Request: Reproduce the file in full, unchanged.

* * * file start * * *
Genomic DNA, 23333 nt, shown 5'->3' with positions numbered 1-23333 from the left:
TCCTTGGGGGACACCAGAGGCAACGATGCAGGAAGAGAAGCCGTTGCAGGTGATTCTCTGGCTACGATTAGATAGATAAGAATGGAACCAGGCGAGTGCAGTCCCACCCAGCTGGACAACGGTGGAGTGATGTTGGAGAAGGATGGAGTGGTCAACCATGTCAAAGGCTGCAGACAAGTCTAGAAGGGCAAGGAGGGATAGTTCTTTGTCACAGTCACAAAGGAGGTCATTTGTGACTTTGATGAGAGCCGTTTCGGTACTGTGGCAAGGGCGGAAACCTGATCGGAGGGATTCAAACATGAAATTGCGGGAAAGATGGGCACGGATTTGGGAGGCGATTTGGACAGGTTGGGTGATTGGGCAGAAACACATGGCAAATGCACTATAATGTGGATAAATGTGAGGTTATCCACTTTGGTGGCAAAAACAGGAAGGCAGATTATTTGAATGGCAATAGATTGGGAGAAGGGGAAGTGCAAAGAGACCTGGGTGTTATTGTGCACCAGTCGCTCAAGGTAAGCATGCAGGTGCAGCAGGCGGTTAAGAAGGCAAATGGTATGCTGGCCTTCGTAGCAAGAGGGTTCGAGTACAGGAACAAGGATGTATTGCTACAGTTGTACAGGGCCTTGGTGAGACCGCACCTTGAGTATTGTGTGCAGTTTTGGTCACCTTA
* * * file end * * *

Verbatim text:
Genomic DNA, 23333 nt, shown 5'->3' with positions numbered 1-23333 from the left:
TCCTTGGGGGACACCAGAGGCAACGATGCAGGAAGAGAAGCCGTTGCAGGTGATTCTCTGGCTACGATTAGATAGATAAGAATGGAACCAGGCGAGTGCAGTCCCACCCAGCTGGACAACGGTGGAGTGATGTTGGAGAAGGATGGAGTGGTCAACCATGTCAAAGGCTGCAGACAAGTCTAGAAGGGCAAGGAGGGATAGTTCTTTGTCACAGTCACAAAGGAGGTCATTTGTGACTTTGATGAGAGCCGTTTCGGTACTGTGGCAAGGGCGGAAACCTGATCGGAGGGATTCAAACATGAAATTGCGGGAAAGATGGGCACGGATTTGGGAGGCGATTTGGACAGGTTGGGTGATTGGGCAGAAACACATGGCAAATGCACTATAATGTGGATAAATGTGAGGTTATCCACTTTGGTGGCAAAAACAGGAAGGCAGATTATTTGAATGGCAATAGATTGGGAGAAGGGGAAGTGCAAAGAGACCTGGGTGTTATTGTGCACCAGTCGCTCAAGGTAAGCATGCAGGTGCAGCAGGCGGTTAAGAAGGCAAATGGTATGCTGGCCTTCGTAGCAAGAGGGTTCGAGTACAGGAACAAGGATGTATTGCTACAGTTGTACAGGGCCTTGGTGAGACCGCACCTTGAGTATTGTGTGCAGTTTTGGTCACCTTA